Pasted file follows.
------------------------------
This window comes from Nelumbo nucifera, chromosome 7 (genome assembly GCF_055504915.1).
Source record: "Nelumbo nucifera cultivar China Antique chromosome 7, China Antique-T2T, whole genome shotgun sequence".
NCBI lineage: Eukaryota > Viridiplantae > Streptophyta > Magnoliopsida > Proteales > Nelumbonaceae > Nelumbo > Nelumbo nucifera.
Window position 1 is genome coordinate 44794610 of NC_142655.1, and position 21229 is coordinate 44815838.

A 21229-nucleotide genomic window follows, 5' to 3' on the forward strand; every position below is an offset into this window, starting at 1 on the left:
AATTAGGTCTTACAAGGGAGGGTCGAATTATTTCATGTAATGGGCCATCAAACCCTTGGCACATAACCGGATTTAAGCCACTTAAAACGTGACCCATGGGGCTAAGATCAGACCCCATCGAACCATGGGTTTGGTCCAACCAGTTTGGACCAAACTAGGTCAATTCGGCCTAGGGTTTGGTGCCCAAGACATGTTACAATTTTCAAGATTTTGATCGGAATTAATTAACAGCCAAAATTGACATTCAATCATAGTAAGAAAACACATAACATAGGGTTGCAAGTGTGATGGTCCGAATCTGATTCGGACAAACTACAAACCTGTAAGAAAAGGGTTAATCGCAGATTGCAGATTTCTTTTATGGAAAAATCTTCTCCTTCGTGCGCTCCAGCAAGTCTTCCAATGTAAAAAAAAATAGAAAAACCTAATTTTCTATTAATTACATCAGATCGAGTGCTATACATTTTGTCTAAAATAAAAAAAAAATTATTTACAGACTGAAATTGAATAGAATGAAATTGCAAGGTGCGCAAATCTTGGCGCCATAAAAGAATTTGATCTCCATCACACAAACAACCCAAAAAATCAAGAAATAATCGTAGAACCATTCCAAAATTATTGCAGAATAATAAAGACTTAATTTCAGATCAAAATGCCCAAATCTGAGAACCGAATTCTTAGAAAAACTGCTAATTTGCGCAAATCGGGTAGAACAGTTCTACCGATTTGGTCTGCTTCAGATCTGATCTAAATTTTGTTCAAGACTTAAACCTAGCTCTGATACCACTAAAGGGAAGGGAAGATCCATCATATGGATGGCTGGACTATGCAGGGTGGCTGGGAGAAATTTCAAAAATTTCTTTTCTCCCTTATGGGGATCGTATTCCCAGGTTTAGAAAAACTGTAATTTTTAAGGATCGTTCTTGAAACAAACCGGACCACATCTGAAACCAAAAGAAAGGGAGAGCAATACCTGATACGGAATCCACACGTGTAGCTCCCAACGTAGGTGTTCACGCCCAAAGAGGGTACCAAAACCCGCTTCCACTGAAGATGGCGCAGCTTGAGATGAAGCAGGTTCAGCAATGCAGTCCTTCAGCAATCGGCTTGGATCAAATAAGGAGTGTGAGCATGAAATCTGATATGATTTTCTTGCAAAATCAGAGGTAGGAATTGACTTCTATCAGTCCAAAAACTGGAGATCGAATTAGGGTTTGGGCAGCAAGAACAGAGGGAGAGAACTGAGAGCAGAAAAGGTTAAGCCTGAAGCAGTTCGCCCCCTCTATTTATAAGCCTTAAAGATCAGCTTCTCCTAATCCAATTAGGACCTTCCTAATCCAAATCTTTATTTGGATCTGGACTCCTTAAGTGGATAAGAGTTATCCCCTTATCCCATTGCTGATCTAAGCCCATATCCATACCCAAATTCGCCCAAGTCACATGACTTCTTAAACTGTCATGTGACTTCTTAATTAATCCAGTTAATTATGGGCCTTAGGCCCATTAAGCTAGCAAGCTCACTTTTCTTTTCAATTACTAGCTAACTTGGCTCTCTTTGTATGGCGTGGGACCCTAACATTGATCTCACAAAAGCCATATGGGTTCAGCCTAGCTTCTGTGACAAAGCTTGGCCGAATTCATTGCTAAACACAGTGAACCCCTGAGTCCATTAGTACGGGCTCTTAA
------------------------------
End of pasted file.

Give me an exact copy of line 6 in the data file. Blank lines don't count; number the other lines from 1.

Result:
AATTAGGTCTTACAAGGGAGGGTCGAATTATTTCATGTAATGGGCCATCAAACCCTTGGCACATAACCGGATTTAAGCCACTTAAAACGTGACCCATGGGGCTAAGATCAGACCCCATCGAACCATGGGTTTGGTCCAACCAGTTTGGACCAAACTAGGTCAATTCGGCCTAGGGTTTGGTGCCCAAGACATGTTACAATTTTCAAGATTTTGATCGGAATTAATTAACAGCCAAAATTGACATTCAATCATAGTAAGAAAACACATAACATAGGGTTGCAAGTGTGATGGTCCGAATCTGATTCGGACAAACTACAAACCTGTAAGAAAAGGGTTAATCGCAGATTGCAGATTTCTTTTATGGAAAAATCTTCTCCTTCGTGCGCTCCAGCAAGTCTTCCAATGTAAAAAAAAATAGAAAAACCTAATTTTCTATTAATTACATCAGATCGAGTGCTATACATTTTGTCTAAAATAAAAAAAAAATTATTTACAGACTGAAATTGAATAGAATGAAATTGCAAGGTGCGCAAATCTTGGCGCCATAAAAGAATTTGATCTCCATCACACAAACAACCCAAAAAATCAAGAAATAATCGTAGAACCATTCCAAAATTATTGCAGAATAATAAAGACTTAATTTCAGATCAAAATGCCCAAATCTGAGAACCGAATTCTTAGAAAAACTGCTAATTTGCGCAAATCGGGTAGAACAGTTCTACCGATTTGGTCTGCTTCAGATCTGATCTAAATTTTGTTCAAGACTTAAACCTAGCTCTGATACCACTAAAGGGAAGGGAAGATCCATCATATGGATGGCTGGACTATGCAGGGTGGCTGGGAGAAATTTCAAAAATTTCTTTTCTCCCTTATGGGGATCGTATTCCCAGGTTTAGAAAAACTGTAATTTTTAAGGATCGTTCTTGAAACAAACCGGACCACATCTGAAACCAAAAGAAAGGGAGAGCAATACCTGATACGGAATCCACACGTGTAGCTCCCAACGTAGGTGTTCACGCCCAAAGAGGGTACCAAAACCCGCTTCCACTGAAGATGGCGCAGCTTGAGATGAAGCAGGTTCAGCAATGCAGTCCTTCAGCAATCGGCTTGGATCAAATAAGGAGTGTGAGCATGAAATCTGATATGATTTTCTTGCAAAATCAGAGGTAGGAATTGACTTCTATCAGTCCAAAAACTGGAGATCGAATTAGGGTTTGGGCAGCAAGAACAGAGGGAGAGAACTGAGAGCAGAAAAGGTTAAGCCTGAAGCAGTTCGCCCCCTCTATTTATAAGCCTTAAAGATCAGCTTCTCCTAATCCAATTAGGACCTTCCTAATCCAAATCTTTATTTGGATCTGGACTCCTTAAGTGGATAAGAGTTATCCCCTTATCCCATTGCTGATCTAAGCCCATATCCATACCCAAATTCGCCCAAGTCACATGACTTCTTAAACTGTCATGTGACTTCTTAATTAATCCAGTTAATTATGGGCCTTAGGCCCATTAAGCTAGCAAGCTCACTTTTCTTTTCAATTACTAGCTAACTTGGCTCTCTTTGTATGGCGTGGGACCCTAACATTGATCTCACAAAAGCCATATGGGTTCAGCCTAGCTTCTGTGACAAAGCTTGGCCGAATTCATTGCTAAACACAGTGAACCCCTGAGTCCATTAGTACGGGCTCTTAA